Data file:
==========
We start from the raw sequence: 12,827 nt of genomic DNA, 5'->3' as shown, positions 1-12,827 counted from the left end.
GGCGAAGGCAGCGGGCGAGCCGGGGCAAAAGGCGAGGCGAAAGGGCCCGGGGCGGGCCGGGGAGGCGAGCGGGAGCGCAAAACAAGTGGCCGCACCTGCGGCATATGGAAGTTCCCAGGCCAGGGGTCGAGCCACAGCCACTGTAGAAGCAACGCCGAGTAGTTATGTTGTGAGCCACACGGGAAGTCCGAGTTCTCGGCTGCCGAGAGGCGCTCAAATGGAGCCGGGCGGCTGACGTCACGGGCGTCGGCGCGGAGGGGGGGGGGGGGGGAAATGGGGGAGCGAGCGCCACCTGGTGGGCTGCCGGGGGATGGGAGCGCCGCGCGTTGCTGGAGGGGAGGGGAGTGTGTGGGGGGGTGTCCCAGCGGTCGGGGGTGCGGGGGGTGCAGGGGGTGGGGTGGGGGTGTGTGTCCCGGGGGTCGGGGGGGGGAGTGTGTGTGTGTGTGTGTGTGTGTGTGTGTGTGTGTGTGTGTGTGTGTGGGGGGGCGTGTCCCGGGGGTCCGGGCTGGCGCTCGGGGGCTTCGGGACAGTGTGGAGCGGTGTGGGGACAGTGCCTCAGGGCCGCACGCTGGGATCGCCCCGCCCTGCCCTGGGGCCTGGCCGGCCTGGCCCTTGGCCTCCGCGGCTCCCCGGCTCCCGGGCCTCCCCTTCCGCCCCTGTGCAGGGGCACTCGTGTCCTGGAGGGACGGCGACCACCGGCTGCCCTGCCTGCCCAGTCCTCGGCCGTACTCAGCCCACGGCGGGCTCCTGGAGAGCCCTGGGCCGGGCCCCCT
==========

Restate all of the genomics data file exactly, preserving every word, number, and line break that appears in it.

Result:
We start from the raw sequence: 12,827 nt of genomic DNA, 5'->3' as shown, positions 1-12,827 counted from the left end.
GGCGAAGGCAGCGGGCGAGCCGGGGCAAAAGGCGAGGCGAAAGGGCCCGGGGCGGGCCGGGGAGGCGAGCGGGAGCGCAAAACAAGTGGCCGCACCTGCGGCATATGGAAGTTCCCAGGCCAGGGGTCGAGCCACAGCCACTGTAGAAGCAACGCCGAGTAGTTATGTTGTGAGCCACACGGGAAGTCCGAGTTCTCGGCTGCCGAGAGGCGCTCAAATGGAGCCGGGCGGCTGACGTCACGGGCGTCGGCGCGGAGGGGGGGGGGGGGGGAAATGGGGGAGCGAGCGCCACCTGGTGGGCTGCCGGGGGATGGGAGCGCCGCGCGTTGCTGGAGGGGAGGGGAGTGTGTGGGGGGGTGTCCCAGCGGTCGGGGGTGCGGGGGGTGCAGGGGGTGGGGTGGGGGTGTGTGTCCCGGGGGTCGGGGGGGGGAGTGTGTGTGTGTGTGTGTGTGTGTGTGTGTGTGTGTGTGTGTGTGTGTGGGGGGGCGTGTCCCGGGGGTCCGGGCTGGCGCTCGGGGGCTTCGGGACAGTGTGGAGCGGTGTGGGGACAGTGCCTCAGGGCCGCACGCTGGGATCGCCCCGCCCTGCCCTGGGGCCTGGCCGGCCTGGCCCTTGGCCTCCGCGGCTCCCCGGCTCCCGGGCCTCCCCTTCCGCCCCTGTGCAGGGGCACTCGTGTCCTGGAGGGACGGCGACCACCGGCTGCCCTGCCTGCCCAGTCCTCGGCCGTACTCAGCCCACGGCGGGCTCCTGGAGAGCCCTGGGCCGGGCCCCCT